Celebrating the Spirit of Envy

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What most struck me last week about Boris Johnson’s speech canonising Margaret Thatcher and thereby, paving the way for his own beatification, was how deeply and intimately familiar it all sounded. Let me explain.

I was born in Doncaster in 1955 and from 1960, raised and educated on the Isle of Lewis, the son of a Scottish (doctor) father and English (nurse) mother. In those days the doctor’s home and surgery was a social hub in the community for those who ran professional services on the island, many coming over from the mainland on brief visits as well as to shoot and fish. My sister and I therefore grew up with one foot in crofting culture and the other amongst the Masters of the Universe of the British establishment.

Their conversations were an important part of my early education. On the one hand you’d have crofter radicalism. On the other hand, old colonial hands who puffed on about our “losing the Empire”, the low IQ of the working classes, and of the blacks, and the Irish, and the worrying breeding habits of all three. What I therefore found so astonishing about Boris Johnson’s Thatcher speech last week (available in full on the Daily Telegraph website) was how it replicated a script directly out of that era.

It wasn’t so much IQ comments that so astonished me about the Boris speech. These views remain widely held by those who define what they think constitutes IQ but could never pass a Gaelic IQ test, with 70 different words for “endearment”. Rather, my astonishment fell on the comments of cuddly Boris (or is it “a nasty piece of work”?) about British imperialism, and how little this aspect was picked up on in subsequent reporting in the English press. To recap, Boris said:

To grasp what she (Thatcher) did, you have to remember how far we felt we had fallen. Our country – Britain – used to rule the world – almost literally. Of the 193 present members of the UN, we have conquered or at least invaded 171 – that is 90 per cent. The only countries that seem to have escaped were places like Andorra and the Vatican City. In the period 1750 to 1865 we were by far the most politically and economically powerful country on earth.

The source of these statistics a Daily Telegraph article a year ago headed: “British have invaded nine out of ten countries – so look out Luxembourg.” He goes on say – and let us remember that a free-booter is a pirate, a plunderer – that Mrs Thatcher:

… put a stop to the talk of decline and she made it possible for people to speak without complete embarrassment of putting the “great” back into Britain. And she gave us a new idea – or revived an old one: that Britain was or could be an enterprising and free-booting sort of culture, with the salt breeze ruffling our hair; a buccaneering environment where there was no shame – quite the reverse – in getting rich.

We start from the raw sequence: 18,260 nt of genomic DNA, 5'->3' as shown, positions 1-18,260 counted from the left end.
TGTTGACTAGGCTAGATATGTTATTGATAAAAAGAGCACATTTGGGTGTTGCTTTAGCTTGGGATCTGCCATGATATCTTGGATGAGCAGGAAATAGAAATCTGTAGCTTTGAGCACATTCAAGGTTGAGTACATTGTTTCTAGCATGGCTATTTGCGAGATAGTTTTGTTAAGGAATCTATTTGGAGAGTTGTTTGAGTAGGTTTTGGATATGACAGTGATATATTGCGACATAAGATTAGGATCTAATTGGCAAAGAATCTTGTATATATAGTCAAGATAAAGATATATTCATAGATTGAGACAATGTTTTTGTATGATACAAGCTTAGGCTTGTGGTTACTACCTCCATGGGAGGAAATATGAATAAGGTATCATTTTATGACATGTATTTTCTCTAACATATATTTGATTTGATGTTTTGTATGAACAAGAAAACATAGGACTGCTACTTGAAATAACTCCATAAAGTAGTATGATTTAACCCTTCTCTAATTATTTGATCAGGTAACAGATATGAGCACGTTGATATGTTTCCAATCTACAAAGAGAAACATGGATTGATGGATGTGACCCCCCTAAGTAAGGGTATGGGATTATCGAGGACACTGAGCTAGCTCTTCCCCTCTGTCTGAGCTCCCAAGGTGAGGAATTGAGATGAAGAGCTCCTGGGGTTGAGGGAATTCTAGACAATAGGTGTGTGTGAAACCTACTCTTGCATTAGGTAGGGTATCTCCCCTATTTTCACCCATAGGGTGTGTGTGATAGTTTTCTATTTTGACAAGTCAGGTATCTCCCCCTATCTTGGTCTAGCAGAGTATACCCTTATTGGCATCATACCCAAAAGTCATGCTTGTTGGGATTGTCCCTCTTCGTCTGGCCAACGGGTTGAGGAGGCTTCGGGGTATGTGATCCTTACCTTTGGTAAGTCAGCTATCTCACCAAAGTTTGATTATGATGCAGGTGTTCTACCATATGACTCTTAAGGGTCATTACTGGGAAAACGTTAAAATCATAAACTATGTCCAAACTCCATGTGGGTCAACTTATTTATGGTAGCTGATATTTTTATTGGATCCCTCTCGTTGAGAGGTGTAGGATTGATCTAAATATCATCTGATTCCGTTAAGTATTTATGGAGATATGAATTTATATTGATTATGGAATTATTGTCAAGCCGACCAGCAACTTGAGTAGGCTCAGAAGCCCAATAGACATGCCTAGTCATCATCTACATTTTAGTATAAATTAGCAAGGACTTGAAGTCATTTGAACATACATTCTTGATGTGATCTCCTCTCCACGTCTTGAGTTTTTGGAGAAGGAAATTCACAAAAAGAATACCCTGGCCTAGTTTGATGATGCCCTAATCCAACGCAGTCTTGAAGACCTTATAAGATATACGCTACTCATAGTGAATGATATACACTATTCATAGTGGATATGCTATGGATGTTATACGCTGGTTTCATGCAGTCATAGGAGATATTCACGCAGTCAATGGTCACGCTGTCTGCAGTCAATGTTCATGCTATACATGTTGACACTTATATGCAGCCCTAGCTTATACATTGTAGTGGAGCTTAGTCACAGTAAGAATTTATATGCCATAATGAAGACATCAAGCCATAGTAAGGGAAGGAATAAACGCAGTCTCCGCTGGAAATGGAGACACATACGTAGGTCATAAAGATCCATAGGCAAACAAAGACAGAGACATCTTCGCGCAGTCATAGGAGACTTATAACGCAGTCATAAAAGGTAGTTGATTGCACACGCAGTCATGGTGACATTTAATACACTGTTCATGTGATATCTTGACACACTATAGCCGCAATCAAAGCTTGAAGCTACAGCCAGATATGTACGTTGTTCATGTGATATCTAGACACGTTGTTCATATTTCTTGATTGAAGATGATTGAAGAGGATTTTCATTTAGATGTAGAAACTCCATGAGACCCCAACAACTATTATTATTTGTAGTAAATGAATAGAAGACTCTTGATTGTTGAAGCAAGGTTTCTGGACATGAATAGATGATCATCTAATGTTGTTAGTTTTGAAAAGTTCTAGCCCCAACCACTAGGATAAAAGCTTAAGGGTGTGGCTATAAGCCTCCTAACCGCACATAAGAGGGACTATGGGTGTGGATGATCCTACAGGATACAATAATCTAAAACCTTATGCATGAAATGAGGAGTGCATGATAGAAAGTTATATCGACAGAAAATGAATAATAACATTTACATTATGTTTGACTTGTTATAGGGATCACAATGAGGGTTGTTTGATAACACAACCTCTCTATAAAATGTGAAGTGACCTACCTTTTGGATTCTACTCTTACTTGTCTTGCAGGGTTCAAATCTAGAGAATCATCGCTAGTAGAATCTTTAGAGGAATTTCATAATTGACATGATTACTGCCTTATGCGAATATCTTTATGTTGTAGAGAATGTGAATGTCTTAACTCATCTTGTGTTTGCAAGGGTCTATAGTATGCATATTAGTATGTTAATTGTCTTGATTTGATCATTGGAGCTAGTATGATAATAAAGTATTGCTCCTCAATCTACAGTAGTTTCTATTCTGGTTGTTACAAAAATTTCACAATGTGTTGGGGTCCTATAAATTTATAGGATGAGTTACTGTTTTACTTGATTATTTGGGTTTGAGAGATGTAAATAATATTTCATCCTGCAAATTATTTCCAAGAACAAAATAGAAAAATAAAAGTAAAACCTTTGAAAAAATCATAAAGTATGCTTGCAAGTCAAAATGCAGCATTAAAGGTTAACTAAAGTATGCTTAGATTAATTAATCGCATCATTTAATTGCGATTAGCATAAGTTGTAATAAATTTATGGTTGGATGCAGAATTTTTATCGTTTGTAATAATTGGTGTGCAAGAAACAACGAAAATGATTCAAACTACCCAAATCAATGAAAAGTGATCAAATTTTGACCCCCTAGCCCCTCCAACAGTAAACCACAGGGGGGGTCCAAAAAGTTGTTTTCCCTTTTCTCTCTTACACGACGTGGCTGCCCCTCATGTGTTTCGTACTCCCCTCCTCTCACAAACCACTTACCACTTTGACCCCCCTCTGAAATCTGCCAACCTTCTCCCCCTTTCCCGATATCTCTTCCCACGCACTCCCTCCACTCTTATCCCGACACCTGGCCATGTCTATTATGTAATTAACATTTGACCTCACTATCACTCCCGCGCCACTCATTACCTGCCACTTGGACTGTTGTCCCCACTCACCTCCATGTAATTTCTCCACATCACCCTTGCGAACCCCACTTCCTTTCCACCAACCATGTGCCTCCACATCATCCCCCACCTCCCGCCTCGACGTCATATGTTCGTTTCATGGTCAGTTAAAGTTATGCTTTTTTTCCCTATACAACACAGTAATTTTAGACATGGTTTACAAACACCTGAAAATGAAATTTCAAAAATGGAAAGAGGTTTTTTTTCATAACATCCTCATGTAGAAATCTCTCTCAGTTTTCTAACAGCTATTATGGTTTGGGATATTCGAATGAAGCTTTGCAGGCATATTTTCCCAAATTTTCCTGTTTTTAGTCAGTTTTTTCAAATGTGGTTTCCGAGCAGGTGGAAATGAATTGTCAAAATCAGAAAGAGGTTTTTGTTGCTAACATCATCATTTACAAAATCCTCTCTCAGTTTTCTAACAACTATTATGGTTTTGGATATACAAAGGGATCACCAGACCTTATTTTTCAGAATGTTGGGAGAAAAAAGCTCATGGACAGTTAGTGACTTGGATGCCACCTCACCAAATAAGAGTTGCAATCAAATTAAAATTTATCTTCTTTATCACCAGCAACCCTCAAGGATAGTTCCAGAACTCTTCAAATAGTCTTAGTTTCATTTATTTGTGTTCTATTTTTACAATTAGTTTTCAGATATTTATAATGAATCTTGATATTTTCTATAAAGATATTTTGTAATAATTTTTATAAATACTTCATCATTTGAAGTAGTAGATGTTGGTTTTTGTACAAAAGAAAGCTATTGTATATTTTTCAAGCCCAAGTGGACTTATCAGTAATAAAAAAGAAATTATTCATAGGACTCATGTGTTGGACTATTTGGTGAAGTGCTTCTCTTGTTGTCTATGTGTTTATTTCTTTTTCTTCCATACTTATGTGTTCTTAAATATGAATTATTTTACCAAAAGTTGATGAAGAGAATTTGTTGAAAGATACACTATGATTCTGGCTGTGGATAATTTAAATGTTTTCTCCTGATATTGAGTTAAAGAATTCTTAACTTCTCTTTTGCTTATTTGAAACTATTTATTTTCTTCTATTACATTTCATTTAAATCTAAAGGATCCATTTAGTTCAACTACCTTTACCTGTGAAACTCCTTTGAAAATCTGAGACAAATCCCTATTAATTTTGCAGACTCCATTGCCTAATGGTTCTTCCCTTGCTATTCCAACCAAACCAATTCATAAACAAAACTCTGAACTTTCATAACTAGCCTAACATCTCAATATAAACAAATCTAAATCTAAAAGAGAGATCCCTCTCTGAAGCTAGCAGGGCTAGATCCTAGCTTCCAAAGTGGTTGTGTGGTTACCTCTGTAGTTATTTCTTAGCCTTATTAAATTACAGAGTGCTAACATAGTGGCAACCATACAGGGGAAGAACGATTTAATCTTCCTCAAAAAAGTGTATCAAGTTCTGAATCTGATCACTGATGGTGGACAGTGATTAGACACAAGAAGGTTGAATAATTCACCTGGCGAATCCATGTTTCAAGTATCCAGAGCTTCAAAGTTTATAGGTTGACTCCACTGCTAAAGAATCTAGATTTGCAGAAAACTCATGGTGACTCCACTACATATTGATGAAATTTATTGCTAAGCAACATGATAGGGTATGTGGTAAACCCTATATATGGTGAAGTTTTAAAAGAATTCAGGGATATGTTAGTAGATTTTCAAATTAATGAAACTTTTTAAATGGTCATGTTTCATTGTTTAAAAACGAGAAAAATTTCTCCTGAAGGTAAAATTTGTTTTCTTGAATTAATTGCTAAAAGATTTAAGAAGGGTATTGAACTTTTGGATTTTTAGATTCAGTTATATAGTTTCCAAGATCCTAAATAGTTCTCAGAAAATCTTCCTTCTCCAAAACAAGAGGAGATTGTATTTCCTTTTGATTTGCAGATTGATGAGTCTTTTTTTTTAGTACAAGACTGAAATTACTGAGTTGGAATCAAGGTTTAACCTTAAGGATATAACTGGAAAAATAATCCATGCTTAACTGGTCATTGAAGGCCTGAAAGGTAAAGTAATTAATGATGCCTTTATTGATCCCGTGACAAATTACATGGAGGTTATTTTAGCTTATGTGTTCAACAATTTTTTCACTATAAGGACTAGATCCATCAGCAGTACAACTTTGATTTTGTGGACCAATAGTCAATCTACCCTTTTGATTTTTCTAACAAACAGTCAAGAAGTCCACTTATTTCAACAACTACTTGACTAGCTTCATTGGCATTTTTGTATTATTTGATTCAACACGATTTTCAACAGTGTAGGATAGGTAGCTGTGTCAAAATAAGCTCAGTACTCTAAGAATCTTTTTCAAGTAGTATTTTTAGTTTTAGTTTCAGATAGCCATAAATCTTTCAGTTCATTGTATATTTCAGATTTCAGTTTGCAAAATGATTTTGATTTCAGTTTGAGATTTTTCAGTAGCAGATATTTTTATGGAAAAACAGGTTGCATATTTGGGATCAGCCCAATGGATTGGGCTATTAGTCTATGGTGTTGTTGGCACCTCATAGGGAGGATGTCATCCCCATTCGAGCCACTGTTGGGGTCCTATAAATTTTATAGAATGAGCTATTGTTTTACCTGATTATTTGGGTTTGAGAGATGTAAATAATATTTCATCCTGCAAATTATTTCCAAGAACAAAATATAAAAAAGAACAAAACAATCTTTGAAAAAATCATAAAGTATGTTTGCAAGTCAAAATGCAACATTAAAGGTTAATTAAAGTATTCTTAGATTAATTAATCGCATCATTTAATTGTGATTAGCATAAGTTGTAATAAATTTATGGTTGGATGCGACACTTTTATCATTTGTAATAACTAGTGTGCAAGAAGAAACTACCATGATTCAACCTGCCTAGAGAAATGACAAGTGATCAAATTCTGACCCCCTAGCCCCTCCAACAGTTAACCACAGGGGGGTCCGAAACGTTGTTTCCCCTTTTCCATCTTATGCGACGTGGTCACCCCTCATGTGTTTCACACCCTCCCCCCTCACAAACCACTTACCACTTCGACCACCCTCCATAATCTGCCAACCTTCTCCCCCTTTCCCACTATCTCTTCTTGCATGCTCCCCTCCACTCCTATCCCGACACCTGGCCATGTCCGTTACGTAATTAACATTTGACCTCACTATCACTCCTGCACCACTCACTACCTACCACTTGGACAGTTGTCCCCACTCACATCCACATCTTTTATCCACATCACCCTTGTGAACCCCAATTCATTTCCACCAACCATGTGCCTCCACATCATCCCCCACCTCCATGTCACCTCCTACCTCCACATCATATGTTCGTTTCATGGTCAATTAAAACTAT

And from there to Boris’s apogee:

I don’t believe that economic equality is possible; indeed, some measure of inequality is essential for the spirit of envy and keeping up with the Joneses that is, like greed, a valuable spur to economic activity.

I don’t think Boris would have got away with making such comments in Scotland, a Scotland where, in the words of one of our national anthems by Hamish Henderson:

Nae mair will our bonnie callants
Merch tae war when oor braggarts crousely craw
Nor wee weans frae pitheid an clachan
Mourn the ships sailin doun the Broomielaw
Broken faimlies in lands we’ve hairriet
Will curse ‘Scotlan the Brave’ nae mair, nae mair
Black an white ane-til-ither mairriet
Mak the vile barracks o thair maisters bare

True, we Scots were sub-lieutenants in the Empire. But it’s not something we boast about today. The tragedy is that Boris only got away with it in England because the English radical voice has been so oppressed. Such neo-colonialism is parlour talk amongst his circles.

It left me thinking how I have two hopes for Scottish Independence. One is for Scottish self-determination, especially in the matters of socio-economic policy, foreign affairs and nuclear weapons. The other is for a reawakening of radical England. That won’t happen as long as English identity continues to hide, or be hidden, behind an artificial construct (read Linda Colley’s Britons) of Britishness.

Radical England? When my father, newly graduated in medicine after the war went down and became a GP in the mining village of Armthorpe just outside Doncaster, a close family friend, who subsequently married him and my mother was a Methodist pastor called Colin Morris. He later became head of BBC religious broadcasting. He wrote books with such titles as “Include me Out!” and, jointly with his close friend Kenneth Kaunda of Zambia, “Black Government?” and “The Riddle of Violence.”